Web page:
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The results of the dismissal of a Ukrainian minister during negotiations with Germany are canceled

Ukraine’s parliament dismissed the deputy prime minister for reconstruction on Thursday, leading to the cancellation of a meeting with German Development Minister Svenja Schulze, who had traveled to kyiv to meet him.

Schulze traveled to kyiv specifically to prepare for an international conference on Ukraine’s reconstruction in Berlin in June.

Alexander Kubrakov, 41, had been Minister of Infrastructure since 2021 and Deputy Prime Minister since 2022. His ministry was also responsible for local and regional policy. He was also responsible for the logistics of Ukraine’s defense against the Russian-led war.

According to the statements of the Supreme Rada or Parliament, infrastructure and local government must be divided again.

Koubrakov wrote on Facebook that Prime Minister Denys Shmyhal and the presidential party’s Servants of the People faction had not spoken to him about the decisions.

Schulze expressed his disappointment at Kubrakov’s dismissal and his concern about what it could mean for future cooperation and plans for the upcoming Berlin conference.

Her dismissal is “personally very, very unfortunate,” she said. Kubrakov was very committed to the fight against corruption and had achieved great success in this area. “And we’ve moved many projects forward with him.”

Schulze briefly met Kubrakov after arriving in kyiv, but due to the surprising turn of events the meeting was cut short. He gave the German minister a necklace with a white dove of peace, which she wore during her visit.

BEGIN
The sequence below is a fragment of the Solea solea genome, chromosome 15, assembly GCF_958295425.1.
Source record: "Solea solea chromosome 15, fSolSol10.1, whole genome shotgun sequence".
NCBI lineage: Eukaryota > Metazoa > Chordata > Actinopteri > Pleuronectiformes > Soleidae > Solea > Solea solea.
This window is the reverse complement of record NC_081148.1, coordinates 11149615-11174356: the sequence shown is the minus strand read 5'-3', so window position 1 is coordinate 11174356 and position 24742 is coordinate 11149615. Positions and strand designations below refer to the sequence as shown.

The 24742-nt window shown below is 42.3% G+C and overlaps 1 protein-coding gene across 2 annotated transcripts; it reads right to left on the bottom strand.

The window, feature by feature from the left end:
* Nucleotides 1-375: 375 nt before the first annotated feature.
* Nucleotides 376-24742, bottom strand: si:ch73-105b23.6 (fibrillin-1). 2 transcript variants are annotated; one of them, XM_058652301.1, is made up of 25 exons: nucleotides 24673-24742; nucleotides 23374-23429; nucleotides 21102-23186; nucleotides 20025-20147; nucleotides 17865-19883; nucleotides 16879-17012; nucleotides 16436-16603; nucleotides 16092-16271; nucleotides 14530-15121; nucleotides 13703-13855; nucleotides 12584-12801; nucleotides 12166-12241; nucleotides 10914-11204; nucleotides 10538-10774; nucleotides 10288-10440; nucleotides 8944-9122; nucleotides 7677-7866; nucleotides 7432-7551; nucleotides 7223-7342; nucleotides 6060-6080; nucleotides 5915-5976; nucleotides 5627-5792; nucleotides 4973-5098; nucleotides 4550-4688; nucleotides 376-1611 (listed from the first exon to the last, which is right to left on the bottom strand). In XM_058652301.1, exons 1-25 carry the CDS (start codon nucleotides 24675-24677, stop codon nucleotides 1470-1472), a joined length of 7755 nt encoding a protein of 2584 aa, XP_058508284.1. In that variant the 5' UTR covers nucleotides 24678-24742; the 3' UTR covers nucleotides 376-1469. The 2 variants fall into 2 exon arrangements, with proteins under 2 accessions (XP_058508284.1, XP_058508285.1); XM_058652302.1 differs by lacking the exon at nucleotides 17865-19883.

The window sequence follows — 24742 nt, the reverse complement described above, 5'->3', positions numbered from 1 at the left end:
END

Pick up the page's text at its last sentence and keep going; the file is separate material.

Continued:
Various speculations were circulating in kyiv about the possible reasons for Kubrakov’s surprising dismissal. Some politicians claimed regional development had been neglected by the oversized combined ministry.

Zelensky announced at the end of March that a reshuffle could take place within the Ukrainian leadership.

Schulze, however, managed to sign German reconstruction grant contracts totaling 45 million euros ($48 million) to rebuild Ukraine’s power grid.

“Ukraine can only survive the war and manage its reconstruction with a functioning power supply,” Schulze said.

She stressed that Russia has deliberately bombed energy infrastructure in recent weeks: “Russia must not and will not succeed with this.”

The visit also focused on training skilled workers, including medical professionals and skilled artisans like electricians, which she said would be at least as important as tank expeditions for the country’s future.

German Minister for Economic Cooperation and Development Svenja Schulze is welcomed by German Ambassador to Ukraine Martin Jager ahead of the conference on the reconstruction of Ukraine, which will take place in Berlin on June 11-12.  Sebastian Christoph Gollnow/dpaGerman Minister for Economic Cooperation and Development Svenja Schulze is welcomed by German Ambassador to Ukraine Martin Jager ahead of the conference on the reconstruction of Ukraine, which will take place in Berlin on June 11-12.  Sebastian Christoph Gollnow/dpa

German Minister for Economic Cooperation and Development Svenja Schulze is welcomed by German Ambassador to Ukraine Martin Jager ahead of the conference on the reconstruction of Ukraine, which will take place in Berlin on June 11-12. Sebastian Christoph Gollnow/dpa